Notice how the “and” before fresh seafood has disappeared. The result: a grammatical error based on the belief that, because “as well as” works kind of like “and,” it can replace “and.” Not so.

“And” is classified as a coordinating conjunction and, as a member of that club, it has a special power: It can be used in lists to signal that the next item will be the last item in the list. You don’t say the flag is red, white, blue. You say it’s red, white and blue. You don’t say your piggy bank contains pennies, nickels, dimes, quarters. You say it contains pennies, nickels, dimes and quarters.

“As well as” can’t do “and’s” job in those situations because it’s not a coordinating conjunction. Some people call it a quasi-coordinator because it has some properties of “and” but not all. Here's my recent column with everything you need to know.

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September 7, 2020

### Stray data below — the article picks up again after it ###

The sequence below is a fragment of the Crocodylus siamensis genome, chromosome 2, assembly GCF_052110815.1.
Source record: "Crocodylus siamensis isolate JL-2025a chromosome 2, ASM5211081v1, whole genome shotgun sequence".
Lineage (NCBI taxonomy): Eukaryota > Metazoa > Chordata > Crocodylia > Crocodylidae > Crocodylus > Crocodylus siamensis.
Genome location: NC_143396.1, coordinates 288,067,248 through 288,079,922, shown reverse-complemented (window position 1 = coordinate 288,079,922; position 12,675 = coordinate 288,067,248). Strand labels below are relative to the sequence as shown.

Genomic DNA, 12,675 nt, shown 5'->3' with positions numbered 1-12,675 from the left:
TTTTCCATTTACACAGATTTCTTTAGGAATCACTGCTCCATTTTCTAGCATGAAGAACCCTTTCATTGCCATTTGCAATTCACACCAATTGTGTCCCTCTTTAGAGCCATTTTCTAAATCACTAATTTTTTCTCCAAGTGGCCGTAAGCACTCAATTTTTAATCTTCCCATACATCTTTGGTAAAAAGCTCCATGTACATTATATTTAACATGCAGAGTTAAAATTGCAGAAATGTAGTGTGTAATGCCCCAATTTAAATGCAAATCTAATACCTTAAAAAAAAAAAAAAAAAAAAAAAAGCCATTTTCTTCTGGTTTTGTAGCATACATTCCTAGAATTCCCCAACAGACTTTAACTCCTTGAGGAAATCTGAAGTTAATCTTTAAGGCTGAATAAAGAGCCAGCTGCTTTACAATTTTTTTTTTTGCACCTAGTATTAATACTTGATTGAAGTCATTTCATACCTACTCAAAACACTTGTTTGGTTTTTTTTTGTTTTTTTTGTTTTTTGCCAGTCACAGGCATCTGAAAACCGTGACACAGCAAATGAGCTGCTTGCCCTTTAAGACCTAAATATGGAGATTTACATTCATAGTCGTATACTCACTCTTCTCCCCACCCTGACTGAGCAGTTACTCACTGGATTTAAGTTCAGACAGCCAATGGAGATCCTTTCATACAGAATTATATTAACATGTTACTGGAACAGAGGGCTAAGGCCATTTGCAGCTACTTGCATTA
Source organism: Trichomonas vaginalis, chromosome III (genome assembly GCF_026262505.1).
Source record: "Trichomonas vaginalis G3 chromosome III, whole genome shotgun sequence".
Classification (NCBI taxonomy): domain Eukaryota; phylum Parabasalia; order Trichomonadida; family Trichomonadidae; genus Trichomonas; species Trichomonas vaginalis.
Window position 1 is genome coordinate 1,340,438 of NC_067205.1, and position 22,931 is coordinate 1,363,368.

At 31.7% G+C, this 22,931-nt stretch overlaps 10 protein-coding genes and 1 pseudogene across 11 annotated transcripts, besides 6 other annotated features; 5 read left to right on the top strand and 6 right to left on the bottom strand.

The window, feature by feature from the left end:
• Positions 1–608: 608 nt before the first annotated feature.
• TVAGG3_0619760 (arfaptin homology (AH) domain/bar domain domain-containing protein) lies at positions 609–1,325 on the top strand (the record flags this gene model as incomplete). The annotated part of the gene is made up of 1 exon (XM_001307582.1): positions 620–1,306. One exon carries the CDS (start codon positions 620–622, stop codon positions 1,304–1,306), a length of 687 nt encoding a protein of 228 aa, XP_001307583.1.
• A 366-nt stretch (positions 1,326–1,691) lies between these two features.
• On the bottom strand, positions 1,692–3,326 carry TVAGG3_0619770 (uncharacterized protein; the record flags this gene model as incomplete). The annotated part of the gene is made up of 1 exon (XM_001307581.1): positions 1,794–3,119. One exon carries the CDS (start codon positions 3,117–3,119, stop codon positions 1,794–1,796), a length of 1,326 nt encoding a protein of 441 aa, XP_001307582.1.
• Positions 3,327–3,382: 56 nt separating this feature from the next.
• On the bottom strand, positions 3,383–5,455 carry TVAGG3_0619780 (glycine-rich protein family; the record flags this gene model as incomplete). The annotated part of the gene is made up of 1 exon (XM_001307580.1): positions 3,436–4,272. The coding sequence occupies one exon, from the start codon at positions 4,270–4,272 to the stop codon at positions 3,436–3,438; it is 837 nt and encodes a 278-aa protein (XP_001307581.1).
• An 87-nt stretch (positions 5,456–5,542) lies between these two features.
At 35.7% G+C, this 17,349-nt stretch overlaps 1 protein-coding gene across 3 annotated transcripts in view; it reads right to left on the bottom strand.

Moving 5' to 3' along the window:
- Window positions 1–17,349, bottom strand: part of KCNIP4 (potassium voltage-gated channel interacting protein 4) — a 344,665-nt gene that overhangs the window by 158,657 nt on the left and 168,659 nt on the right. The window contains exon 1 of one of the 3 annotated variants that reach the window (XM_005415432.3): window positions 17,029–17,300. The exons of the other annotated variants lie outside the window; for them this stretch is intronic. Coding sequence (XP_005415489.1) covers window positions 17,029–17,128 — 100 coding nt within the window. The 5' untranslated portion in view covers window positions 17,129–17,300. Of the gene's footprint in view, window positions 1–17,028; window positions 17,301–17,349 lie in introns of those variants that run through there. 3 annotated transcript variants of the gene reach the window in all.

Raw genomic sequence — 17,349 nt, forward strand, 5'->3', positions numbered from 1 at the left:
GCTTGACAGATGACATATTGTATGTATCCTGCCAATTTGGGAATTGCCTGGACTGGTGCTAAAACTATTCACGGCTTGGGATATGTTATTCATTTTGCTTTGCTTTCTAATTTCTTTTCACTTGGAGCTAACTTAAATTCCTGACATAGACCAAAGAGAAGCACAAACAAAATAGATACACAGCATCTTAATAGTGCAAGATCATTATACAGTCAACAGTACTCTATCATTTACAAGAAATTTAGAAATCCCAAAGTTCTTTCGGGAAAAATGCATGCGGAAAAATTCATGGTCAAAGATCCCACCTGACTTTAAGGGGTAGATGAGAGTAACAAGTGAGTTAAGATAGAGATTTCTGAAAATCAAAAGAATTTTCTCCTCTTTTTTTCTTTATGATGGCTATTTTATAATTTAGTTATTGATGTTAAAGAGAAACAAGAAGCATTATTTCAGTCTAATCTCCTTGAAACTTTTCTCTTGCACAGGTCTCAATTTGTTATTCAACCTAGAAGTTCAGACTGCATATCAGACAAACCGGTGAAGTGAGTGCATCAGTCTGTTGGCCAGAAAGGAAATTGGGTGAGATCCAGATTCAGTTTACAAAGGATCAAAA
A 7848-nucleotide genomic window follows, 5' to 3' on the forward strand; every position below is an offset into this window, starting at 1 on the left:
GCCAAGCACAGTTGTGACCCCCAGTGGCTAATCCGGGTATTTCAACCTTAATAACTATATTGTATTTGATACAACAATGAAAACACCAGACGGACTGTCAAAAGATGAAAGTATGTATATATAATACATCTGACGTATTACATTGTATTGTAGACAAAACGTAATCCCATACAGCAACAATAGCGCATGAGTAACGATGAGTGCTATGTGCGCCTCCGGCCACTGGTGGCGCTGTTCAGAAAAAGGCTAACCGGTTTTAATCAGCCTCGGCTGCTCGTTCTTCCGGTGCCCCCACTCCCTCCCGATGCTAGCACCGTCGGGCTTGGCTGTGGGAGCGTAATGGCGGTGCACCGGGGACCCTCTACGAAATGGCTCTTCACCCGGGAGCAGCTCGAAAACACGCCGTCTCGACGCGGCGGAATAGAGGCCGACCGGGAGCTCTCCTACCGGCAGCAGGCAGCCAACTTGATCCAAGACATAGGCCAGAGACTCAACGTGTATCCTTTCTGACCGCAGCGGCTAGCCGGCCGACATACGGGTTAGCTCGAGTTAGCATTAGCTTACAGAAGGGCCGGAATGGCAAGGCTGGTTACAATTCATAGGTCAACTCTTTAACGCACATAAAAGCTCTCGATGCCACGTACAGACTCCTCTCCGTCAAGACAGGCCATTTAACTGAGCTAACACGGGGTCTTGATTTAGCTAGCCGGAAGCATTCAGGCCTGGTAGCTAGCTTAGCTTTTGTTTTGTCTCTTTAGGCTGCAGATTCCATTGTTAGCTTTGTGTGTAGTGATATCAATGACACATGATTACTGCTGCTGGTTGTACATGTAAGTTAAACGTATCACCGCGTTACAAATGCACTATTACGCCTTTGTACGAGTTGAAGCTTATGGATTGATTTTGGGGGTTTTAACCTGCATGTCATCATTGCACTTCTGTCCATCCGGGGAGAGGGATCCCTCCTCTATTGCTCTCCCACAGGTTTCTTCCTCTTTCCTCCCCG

John as well as Jane is, or John as well as Jane are?

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You probably use “as well as” from time to time in your speech and writing. And chances are you’ve been using it so well, so effortlessly, that you have no idea how difficult it is to employ.

Behold: “He, as well as the producer, are Broadway newcomers.”

“The theme, as well as the writer’s art, makes the novel a work of art.”

“Available evidence as well as past experience suggests as much.”

“John as well as Jane was late for dinner.”

All these sentences are lifted from Merriam-Webster’s Dictionary of English usage, the first three are real-world examples and the fourth a deliberately simplistic made-up usage. But they all prove the same point: As a coordinator — meaning a term that, like “and,” links nouns and other parts of speech — “as well as” is a minefield.

Look at the verbs to see what I mean. In the first example, the verb “are” suggests that the subject is plural — that “he as well as the producer” is grammatically the same as “he and the producer.” Hence it’s a plural subject with a verb to match: “he as well as the producer are.”